I woke this morning to the news that a town to the west of Bundaberg had experienced a substantial earthquake. Well, substantial by Australian standards anyway. Geoscience Australia gives the intensity of 5.2 on the Richter scale. The quake occurred at about 2am local time (3am for those of us in the other eastern states coping with daylight saving).

The preliminary report from Geoscience Australia can be found here.
Seismograph from Eidsvold Station
It is in an interesting area because the area of the earthquake is in the northern part of the New England Orogen. This belt of squashed rocks extends from the Bundaberg area in a big arc all the way to Port Macquarie in the South. There are many faults in this area and some are still active, although they are generally small. An earthquake between Gunnedah and Tamworth in 2013 springs to mind.

The scale of the earthquake is quite large for Australia. Indeed the Newcastle earthquake was measured at 5.6. I've not done the maths but the new Eidsvold quake of 5.2 is about half the size of the Newcastle one (The Richter Scale is NOT linear).

Historically, the area is prone to small to medium sized earthquakes with Bundaberg being hit by a size 6.0 in 1918. This is nearly ten times more powerful than the most recent one though the 1918 quake occurred just off the coast.


Oh... and humour starts quickly:


https://twitter.com/iampatwilliams/status/567040767172952065/photo/1

Monday, 12 January 2015

Guest Post - Dynamic beach sediments


Thank you to Dylan Gilliland for providing this guest post for us.

We all enjoy going to the beach but not every beach is the same. There are distinct differences between a north facing beach and a south facing one. An example of this is the Clarkes beach and Tallows Beach at Cape Byron. Most of the sand that makes up the beaches of the North Coast is derived from the granites of the Great Dividing Range. These granites are eroded and discharged into the coastal regime by flooding rivers. A smaller portion of the beach sediment is derived directly from the headlands and can sometimes form boulder beaches as seen at Lennox Head and Angourie near Yamba. This process has been in effect for at least 65 million years since the break-up of Gondwana and the opening of the Tasman Sea.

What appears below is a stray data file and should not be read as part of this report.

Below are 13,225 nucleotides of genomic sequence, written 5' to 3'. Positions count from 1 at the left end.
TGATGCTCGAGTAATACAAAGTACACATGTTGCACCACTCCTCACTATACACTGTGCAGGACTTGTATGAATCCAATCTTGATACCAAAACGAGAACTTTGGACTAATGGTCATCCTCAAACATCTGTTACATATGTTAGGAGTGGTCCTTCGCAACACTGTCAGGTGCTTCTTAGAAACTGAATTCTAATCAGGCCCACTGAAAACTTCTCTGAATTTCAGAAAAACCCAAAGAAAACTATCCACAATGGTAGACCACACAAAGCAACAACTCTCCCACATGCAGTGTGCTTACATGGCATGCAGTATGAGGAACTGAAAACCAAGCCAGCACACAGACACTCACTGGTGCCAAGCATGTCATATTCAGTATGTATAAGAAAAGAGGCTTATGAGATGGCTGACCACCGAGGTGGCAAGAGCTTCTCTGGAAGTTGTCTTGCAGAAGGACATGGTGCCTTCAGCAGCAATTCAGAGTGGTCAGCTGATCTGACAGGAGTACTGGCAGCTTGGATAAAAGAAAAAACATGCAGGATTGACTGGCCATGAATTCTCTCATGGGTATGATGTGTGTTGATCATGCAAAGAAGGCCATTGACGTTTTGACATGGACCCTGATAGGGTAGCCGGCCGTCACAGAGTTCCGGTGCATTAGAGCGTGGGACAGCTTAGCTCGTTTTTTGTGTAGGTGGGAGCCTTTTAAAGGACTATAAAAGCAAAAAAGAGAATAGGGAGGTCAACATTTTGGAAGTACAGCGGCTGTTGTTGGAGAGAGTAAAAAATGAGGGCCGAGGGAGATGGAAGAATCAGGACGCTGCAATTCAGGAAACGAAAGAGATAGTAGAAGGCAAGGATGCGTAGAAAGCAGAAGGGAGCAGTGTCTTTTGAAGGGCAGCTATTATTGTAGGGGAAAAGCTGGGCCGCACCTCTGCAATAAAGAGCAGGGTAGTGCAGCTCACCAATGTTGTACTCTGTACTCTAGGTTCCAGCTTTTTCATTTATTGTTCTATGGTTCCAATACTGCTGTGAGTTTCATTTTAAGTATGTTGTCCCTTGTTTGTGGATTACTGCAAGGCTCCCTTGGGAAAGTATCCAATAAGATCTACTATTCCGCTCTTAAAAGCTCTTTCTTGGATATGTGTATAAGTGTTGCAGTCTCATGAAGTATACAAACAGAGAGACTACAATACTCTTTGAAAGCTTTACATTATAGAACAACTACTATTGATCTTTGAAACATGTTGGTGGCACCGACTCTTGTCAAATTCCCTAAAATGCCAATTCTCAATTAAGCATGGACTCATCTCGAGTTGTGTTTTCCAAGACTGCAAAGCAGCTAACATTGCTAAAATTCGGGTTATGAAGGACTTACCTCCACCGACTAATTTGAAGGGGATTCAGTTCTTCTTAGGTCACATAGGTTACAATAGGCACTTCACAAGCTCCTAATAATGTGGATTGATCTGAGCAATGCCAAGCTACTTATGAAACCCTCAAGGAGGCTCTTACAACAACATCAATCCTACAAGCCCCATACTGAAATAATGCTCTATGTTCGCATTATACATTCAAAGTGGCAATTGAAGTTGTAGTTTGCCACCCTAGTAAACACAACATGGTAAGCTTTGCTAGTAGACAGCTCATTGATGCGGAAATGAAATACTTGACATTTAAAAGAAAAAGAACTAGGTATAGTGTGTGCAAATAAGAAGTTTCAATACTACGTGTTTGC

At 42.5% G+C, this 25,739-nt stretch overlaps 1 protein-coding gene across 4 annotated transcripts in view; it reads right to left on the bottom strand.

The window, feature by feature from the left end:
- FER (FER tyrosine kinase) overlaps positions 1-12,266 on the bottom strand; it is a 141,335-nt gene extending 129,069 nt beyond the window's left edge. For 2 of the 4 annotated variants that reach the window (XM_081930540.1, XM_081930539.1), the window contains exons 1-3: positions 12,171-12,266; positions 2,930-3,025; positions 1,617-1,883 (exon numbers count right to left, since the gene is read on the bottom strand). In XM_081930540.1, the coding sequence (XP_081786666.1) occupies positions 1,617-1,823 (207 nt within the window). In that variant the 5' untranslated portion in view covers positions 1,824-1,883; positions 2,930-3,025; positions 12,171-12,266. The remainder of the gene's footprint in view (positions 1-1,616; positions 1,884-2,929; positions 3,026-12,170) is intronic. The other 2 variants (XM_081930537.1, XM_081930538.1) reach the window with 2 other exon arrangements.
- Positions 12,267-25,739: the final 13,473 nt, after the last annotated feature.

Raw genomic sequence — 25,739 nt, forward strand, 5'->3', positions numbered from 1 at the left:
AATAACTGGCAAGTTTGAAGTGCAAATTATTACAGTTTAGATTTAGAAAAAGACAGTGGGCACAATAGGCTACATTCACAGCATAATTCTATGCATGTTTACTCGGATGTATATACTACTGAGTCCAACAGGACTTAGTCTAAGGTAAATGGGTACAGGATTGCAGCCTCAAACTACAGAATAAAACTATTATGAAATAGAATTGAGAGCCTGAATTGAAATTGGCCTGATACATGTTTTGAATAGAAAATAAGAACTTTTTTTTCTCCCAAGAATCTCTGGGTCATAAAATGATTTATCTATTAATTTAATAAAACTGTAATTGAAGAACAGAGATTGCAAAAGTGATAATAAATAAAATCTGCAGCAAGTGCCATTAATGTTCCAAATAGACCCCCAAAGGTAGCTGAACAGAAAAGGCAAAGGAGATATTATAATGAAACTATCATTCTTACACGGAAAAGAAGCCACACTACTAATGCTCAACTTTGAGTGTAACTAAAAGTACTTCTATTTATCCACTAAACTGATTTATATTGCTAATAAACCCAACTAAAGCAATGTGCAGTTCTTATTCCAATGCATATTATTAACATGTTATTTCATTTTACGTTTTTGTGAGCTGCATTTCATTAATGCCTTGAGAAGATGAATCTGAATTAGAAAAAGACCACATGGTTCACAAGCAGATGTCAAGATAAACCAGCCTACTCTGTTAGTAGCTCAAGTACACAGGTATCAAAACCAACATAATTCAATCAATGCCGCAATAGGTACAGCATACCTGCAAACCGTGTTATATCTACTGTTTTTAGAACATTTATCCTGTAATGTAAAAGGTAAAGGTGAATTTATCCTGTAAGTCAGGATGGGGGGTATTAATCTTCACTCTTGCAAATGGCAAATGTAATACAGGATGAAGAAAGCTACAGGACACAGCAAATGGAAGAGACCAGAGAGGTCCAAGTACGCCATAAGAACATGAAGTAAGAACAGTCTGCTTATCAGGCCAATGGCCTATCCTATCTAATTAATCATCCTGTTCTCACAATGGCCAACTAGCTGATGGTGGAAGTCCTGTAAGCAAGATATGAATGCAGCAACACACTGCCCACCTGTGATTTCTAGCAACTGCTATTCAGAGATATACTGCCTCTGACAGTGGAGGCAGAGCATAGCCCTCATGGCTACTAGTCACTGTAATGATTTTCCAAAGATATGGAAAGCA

Once the sediment is incorporated onto the coastal fringe it is then subject to size sorting and further transportation. This is done through wind, wave and currents off the Tasman Sea which is predominantly from the south to the north and is due to anticlockwise flow of high pressure weather systems that dominate the Australian continent particularly during winter (Short and Woodroffe, 2009). This gives rise to the term that many earth scientists refer to as "the great river of sand". It has played an integral part in the formation of the Morton, Stradbroke and Fraser sand islands.

On a smaller scale, size sorting and northerly transportation affect a beaches shape and composition. This will ultimately dictate how we interact with it. An example would be to examine the location of where to launch a boat. This is usually done in southern beach corners as it is not only protected from waves but the beach has a very gentle slope and the sand is very compact allowing vehicle access without sinking in the sand. What causes this? Headlands form barriers to the dominant southerly swell and will deflect wave energy past the southern corners. This will leave the northern expanse of the beach exposed to the full force of generated wave energy. Therefore, many east coast beaches particularly long beaches develop a zeta-curve shape much like the curve inside a spiral shell.